Sharon Osbourne reveals she weighs less than 100 lbs. after Ozempic. Why dropping too much weight is a legitimate concern.

Sharon Osbourne calls herself
Sharon Osbourne calls herself "gaunt" after using semaglutide for weight loss. (Getty Images)

Sharon Osbourne is warning people to "be careful what you wish for" as she reveals she now weighs less than 100 pounds from weight loss resulting from semaglutide use.

The 71-year-old told the Daily Mail that she started taking the medication by the brand name Ozempic — which is FDA-approved for type 2 diabetes and used off-label for weight loss — last December. "I’ve been off it for a while now, but my warning is don’t give it to teenagers, it’s just too easy," she said of the drastic change she's seen in her own body. "You can lose so much weight and it’s easy to become addicted to that, which is very dangerous. I couldn’t stop losing weight and now I’ve lost 42 pounds and I can’t afford to lose any more."

Osbourne remarked on her appearance, saying, "I know I look gaunt … I’m too gaunt and I can’t put any weight on. I want to, because I feel I’m too skinny. I’m under 100 pounds and I don’t want to be."

It isn't the first time that a public figure has expressed reservations about their experience using the injectable medication. Golnesa "GG" Gharachedaghi from the reality show Shahs of Sunset announced in June that she was "cutting down" on her dosage.

"I have lost a little bit more weight than I was anticipating to lose," the 41-year-old shared on Instagram. "When I started semaglutide shots, I was 138 pounds. Now [I'm] about 110 pounds. .... That’s when I knew, it’s time to cut back."

Gharachedaghi shared at the time that she was starting a lower dose of the medication that would allow for weight maintenance, instead of continued weight loss. Osbourne, however, said she's been completely off the medication, but didn't specify for how long.

Dr. Priya Jaisinghani, a clinical assistant professor at NYU Grossman School of Medicine specializing in obesity medicine, clarifies that the "goal" of this treatment is to "prevent, improve or reverse weight-related complications, such as high blood pressure, high cholesterol, diabetes." However, she tells Yahoo Life that it's important for an individual to determine their "safe rate of weight loss" with their provider for any sort of weight management.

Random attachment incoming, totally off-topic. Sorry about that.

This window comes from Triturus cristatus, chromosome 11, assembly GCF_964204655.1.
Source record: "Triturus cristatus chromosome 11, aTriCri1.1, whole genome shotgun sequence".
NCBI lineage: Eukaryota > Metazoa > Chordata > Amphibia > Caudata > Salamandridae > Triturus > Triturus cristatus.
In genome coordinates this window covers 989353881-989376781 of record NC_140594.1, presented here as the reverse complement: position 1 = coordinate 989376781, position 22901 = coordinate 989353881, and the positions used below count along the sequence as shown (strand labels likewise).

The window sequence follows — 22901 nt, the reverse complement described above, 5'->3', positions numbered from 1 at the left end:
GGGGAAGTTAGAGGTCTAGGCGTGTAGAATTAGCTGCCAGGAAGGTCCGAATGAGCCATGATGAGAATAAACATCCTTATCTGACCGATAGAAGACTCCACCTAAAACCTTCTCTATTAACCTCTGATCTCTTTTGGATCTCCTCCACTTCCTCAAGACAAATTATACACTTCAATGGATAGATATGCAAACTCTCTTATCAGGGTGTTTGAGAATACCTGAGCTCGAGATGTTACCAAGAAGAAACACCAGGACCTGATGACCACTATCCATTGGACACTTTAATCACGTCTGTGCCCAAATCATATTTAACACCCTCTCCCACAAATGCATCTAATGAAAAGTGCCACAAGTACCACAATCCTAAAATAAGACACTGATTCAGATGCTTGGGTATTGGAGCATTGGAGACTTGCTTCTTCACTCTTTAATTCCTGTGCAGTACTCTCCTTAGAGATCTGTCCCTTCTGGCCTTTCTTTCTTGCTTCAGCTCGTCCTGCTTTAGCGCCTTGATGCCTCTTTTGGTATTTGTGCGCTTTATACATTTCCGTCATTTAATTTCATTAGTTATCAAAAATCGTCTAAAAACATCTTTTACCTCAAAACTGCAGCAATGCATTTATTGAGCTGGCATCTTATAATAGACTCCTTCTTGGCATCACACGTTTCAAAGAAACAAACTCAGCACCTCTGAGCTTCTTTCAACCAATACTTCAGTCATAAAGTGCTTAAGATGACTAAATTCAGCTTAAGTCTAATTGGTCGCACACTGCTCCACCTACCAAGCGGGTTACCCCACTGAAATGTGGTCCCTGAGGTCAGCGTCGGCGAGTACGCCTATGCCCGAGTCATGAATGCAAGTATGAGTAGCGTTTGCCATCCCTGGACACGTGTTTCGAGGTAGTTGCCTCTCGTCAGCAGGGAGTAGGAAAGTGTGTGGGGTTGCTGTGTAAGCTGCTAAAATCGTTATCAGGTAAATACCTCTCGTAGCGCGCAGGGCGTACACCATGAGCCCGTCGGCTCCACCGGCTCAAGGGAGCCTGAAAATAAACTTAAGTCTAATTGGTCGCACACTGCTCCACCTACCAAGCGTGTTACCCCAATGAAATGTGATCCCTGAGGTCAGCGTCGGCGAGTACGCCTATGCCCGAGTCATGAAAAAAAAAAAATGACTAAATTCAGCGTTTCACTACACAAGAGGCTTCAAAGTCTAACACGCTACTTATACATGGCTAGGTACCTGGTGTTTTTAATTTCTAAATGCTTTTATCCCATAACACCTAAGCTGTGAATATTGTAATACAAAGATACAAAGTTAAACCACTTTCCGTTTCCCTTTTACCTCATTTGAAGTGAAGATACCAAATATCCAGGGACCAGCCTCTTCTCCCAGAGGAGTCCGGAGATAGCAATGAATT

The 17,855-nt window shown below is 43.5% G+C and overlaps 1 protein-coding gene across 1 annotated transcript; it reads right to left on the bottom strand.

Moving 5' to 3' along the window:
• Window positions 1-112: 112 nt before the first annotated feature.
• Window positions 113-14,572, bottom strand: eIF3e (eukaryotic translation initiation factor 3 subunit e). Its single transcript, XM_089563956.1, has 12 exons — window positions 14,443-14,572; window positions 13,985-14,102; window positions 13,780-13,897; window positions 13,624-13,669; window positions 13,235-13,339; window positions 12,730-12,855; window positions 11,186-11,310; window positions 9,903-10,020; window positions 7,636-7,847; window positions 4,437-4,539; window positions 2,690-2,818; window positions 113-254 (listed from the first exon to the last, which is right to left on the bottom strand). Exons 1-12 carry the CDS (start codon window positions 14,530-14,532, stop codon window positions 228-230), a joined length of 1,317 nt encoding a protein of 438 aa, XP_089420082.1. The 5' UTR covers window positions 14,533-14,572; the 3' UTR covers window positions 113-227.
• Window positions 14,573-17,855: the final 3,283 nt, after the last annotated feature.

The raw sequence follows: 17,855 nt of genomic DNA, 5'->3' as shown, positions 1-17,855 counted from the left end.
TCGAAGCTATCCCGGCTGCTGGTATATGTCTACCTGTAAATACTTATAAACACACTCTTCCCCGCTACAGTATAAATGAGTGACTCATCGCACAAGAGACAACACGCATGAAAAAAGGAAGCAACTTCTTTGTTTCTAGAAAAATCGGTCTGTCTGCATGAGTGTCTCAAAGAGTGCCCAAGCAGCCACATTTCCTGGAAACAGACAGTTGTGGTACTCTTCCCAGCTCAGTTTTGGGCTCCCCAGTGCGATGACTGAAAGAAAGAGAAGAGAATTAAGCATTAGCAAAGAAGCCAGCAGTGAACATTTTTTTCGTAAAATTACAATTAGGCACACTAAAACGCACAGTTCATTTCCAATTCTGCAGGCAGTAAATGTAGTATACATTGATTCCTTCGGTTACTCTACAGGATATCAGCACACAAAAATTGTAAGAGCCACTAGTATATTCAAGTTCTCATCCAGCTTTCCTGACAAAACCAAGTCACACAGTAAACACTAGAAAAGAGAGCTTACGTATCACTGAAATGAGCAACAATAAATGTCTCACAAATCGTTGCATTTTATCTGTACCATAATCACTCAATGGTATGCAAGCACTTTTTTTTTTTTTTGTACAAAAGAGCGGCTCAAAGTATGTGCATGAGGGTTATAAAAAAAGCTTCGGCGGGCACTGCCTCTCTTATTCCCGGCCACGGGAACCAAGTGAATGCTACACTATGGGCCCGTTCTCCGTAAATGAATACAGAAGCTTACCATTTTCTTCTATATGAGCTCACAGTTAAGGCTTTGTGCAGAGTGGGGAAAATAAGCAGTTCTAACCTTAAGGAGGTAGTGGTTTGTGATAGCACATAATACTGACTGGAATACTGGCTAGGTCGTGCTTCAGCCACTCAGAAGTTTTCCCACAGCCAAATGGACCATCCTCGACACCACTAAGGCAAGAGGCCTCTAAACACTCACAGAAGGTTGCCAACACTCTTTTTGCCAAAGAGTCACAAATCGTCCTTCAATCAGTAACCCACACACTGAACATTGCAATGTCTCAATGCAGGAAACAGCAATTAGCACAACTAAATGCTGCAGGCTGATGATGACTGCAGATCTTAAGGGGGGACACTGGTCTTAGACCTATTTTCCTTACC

"Clinically significant weight loss is usually defined as weight loss of 5 to 10% of your total body weight. Generally, losing one to two pounds per week is considered gradual and steady," Jaisinghani says.

According to the numbers provided by Gharachedaghi, she had allegedly lost just over 20% of her total body weight by early June. Osbourne's numbers are less clear.

"Losing weight too quickly or too much weight can have health implications such as hair loss, muscle loss, malnutrition," Jaisinghani says. On the other hand, "when stopping any weight loss intervention, there is always a chance of weight regain," stressing the need "to make lifestyle changes in conjunction with medication."

Although there is a lot of stigma surrounding the medication and its off-label use, Osbourne has been candid about taking it.

"I try to be as truthful about myself as possible. I am what I am," she told the Daily Mail. "A lot of people put up shields but I don’t have one. I’m too old. I couldn’t keep it up. I’d break character if I tried to pretend I’ve found God."

This article was originally published on June 8, 2023 and has been updated.